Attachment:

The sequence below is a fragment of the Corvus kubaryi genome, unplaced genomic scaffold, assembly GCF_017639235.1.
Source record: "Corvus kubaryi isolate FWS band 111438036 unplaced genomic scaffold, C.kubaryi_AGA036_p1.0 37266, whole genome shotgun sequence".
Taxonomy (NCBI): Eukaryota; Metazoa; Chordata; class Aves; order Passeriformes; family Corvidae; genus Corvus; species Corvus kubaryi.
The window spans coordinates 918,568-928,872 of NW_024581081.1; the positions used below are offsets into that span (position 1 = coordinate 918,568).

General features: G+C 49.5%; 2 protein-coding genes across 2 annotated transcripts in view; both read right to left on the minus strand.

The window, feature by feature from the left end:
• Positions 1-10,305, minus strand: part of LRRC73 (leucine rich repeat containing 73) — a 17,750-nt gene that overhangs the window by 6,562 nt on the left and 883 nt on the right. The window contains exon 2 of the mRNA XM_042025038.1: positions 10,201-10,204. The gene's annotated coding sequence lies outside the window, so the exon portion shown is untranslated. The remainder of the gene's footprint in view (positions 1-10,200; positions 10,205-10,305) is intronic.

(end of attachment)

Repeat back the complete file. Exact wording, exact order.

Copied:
The sequence below is a fragment of the Corvus kubaryi genome, unplaced genomic scaffold, assembly GCF_017639235.1.
Source record: "Corvus kubaryi isolate FWS band 111438036 unplaced genomic scaffold, C.kubaryi_AGA036_p1.0 37266, whole genome shotgun sequence".
Taxonomy (NCBI): Eukaryota; Metazoa; Chordata; class Aves; order Passeriformes; family Corvidae; genus Corvus; species Corvus kubaryi.
The window spans coordinates 918,568-928,872 of NW_024581081.1; the positions used below are offsets into that span (position 1 = coordinate 918,568).

General features: G+C 49.5%; 2 protein-coding genes across 2 annotated transcripts in view; both read right to left on the minus strand.

The window, feature by feature from the left end:
• Positions 1-10,305, minus strand: part of LRRC73 (leucine rich repeat containing 73) — a 17,750-nt gene that overhangs the window by 6,562 nt on the left and 883 nt on the right. The window contains exon 2 of the mRNA XM_042025038.1: positions 10,201-10,204. The gene's annotated coding sequence lies outside the window, so the exon portion shown is untranslated. The remainder of the gene's footprint in view (positions 1-10,200; positions 10,205-10,305) is intronic.